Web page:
Coasteering in Pembrokeshire
Coasteering in Pembrokeshire (Paul Villecourt)

Killer Wales

Wild family adventure in King Arthur country

Coasteering in Pembrokeshire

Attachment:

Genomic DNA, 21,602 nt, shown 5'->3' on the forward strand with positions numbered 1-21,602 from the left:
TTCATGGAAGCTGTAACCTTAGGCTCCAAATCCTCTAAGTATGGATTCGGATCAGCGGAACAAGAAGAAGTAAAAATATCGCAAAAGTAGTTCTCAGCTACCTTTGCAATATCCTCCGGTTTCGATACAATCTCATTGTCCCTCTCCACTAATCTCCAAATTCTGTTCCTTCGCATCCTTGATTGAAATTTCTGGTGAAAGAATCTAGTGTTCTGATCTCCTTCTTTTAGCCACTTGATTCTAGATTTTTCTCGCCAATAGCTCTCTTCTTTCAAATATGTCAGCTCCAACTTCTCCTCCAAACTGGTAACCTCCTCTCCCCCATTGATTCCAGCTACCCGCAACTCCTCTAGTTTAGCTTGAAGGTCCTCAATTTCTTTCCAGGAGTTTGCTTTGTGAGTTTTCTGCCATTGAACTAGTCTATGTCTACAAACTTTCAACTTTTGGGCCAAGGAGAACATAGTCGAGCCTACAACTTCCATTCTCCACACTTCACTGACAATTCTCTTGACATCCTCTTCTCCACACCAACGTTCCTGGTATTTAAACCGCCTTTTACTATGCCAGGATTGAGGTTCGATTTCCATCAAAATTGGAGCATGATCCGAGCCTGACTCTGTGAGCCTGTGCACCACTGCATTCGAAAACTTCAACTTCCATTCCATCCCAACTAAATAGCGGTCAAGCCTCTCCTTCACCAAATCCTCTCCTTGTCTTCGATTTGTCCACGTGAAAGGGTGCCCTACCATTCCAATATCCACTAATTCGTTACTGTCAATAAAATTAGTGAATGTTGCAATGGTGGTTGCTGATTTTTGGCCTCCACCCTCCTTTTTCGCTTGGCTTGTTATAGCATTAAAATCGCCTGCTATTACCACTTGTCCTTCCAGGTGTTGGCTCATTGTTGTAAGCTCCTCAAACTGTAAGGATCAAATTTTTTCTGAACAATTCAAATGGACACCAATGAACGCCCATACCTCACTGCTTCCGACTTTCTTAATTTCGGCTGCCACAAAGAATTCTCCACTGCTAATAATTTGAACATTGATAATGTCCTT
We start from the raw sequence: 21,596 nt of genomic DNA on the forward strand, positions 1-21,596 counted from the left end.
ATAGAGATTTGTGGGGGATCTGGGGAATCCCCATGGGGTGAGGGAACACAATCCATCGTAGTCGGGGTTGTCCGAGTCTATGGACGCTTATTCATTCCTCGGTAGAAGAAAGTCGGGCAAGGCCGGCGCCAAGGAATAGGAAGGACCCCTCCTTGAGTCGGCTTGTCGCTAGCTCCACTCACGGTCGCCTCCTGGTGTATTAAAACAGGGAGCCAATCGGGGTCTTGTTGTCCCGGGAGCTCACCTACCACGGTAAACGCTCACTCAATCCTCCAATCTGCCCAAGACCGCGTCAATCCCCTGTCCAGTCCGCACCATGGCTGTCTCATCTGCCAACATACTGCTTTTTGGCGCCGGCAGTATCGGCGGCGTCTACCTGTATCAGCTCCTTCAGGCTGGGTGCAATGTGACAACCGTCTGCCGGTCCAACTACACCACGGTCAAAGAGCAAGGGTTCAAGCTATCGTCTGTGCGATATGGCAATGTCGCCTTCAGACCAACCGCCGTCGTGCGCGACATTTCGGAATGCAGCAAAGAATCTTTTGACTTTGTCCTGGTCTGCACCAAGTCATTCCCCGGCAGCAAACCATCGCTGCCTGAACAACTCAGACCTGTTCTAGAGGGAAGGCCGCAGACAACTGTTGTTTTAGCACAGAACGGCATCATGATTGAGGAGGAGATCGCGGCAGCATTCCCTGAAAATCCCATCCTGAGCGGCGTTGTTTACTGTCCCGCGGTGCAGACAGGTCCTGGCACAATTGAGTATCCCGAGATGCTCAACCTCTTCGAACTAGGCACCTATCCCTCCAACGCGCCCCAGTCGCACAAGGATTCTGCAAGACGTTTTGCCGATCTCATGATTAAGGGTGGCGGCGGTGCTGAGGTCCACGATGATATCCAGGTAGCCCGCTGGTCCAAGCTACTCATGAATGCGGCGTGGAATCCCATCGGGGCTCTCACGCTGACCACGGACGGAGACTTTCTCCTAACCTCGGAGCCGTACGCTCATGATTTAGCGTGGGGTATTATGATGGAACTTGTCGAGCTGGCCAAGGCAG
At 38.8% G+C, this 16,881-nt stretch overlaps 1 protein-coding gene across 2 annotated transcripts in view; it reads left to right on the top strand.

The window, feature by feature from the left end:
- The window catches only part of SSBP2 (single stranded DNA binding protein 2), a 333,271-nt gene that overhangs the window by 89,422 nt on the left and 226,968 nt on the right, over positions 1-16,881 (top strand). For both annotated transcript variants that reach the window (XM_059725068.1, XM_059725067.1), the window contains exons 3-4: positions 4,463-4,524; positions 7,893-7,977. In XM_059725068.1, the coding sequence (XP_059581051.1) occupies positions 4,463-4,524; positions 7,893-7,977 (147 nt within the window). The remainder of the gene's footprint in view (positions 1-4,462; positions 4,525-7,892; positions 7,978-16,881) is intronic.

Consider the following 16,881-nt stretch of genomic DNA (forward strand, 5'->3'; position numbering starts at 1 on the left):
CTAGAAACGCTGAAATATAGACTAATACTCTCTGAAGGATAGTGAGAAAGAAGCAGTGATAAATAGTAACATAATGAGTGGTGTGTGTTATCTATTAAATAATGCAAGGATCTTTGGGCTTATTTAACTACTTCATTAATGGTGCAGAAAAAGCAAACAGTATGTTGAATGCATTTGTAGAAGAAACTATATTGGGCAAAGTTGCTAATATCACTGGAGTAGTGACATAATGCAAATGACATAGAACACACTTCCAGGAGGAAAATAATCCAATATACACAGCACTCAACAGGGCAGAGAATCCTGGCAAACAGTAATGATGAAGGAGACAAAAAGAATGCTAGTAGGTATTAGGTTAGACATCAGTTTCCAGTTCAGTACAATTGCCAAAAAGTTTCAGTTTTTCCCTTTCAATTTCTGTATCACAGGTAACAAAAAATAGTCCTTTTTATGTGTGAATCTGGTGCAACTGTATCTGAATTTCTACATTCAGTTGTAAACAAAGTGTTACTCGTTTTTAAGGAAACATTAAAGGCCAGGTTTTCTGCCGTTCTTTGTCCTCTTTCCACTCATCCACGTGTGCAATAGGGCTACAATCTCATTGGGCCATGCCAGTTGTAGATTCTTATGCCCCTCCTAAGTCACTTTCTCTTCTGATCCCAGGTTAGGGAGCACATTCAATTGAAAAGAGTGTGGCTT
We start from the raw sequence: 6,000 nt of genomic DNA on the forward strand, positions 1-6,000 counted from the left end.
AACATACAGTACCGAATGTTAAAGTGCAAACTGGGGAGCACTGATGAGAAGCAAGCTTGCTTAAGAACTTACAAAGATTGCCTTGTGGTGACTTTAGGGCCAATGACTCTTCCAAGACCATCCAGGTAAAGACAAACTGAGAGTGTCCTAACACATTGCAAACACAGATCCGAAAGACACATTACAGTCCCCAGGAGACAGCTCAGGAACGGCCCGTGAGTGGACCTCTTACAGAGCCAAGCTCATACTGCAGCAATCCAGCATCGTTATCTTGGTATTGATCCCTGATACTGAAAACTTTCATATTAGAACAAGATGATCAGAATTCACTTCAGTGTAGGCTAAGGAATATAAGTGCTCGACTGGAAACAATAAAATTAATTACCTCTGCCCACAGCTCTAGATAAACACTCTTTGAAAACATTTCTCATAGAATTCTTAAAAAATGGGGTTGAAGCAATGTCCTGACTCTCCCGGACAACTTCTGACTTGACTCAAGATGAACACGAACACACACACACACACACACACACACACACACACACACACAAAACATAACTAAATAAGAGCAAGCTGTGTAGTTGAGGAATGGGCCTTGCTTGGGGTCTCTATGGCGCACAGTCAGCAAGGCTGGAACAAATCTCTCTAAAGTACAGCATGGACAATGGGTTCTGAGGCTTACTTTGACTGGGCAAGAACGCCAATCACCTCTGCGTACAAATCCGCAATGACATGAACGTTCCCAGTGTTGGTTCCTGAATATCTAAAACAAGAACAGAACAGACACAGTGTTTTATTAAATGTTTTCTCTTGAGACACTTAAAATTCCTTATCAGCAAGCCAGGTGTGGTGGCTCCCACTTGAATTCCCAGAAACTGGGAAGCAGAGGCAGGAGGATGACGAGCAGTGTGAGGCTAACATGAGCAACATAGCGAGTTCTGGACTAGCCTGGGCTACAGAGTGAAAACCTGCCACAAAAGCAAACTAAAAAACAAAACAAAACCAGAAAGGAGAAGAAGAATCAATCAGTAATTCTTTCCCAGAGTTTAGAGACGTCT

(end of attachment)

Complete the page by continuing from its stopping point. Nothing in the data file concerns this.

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Imagine Big Sur’s shimmering oceanscapes, and then replace that jammed highway with a heath-lined coastal path in King Arthur country. Add one of Europe’s best surf breaks and a local pastime called coasteering (think scrambling up rocks, caving, and cliff-jumping into a roiling, warmer-than-you’d-expect Irish Sea) and throw in genteel Welsh hospitality, and you have a wilder family getaway than you ever thought possible in the U.K. Head straight to St. Davids, on the far southwest coast, and sign up with carbon-neutral outfitter TYF—whose owner, Andy Middleton, invented coasteering 25 years ago—for a full day of sea-kayaking Pembrokeshire’s fickle surf and scrambling around scrap-heap rockfalls (from $160 per adult). Base yourself at Crug Glas, a B&B housed in a 13th-century farmhouse, with five-star local cuisine like Welsh sea bass in a seaweed reduction (from $187 per person), then take off with a pack and a tent for five days on the 879-mile Wales Coast Path. Wales is the first country to complete an end-to-end national coastal trail. Go now before the secret’s out.

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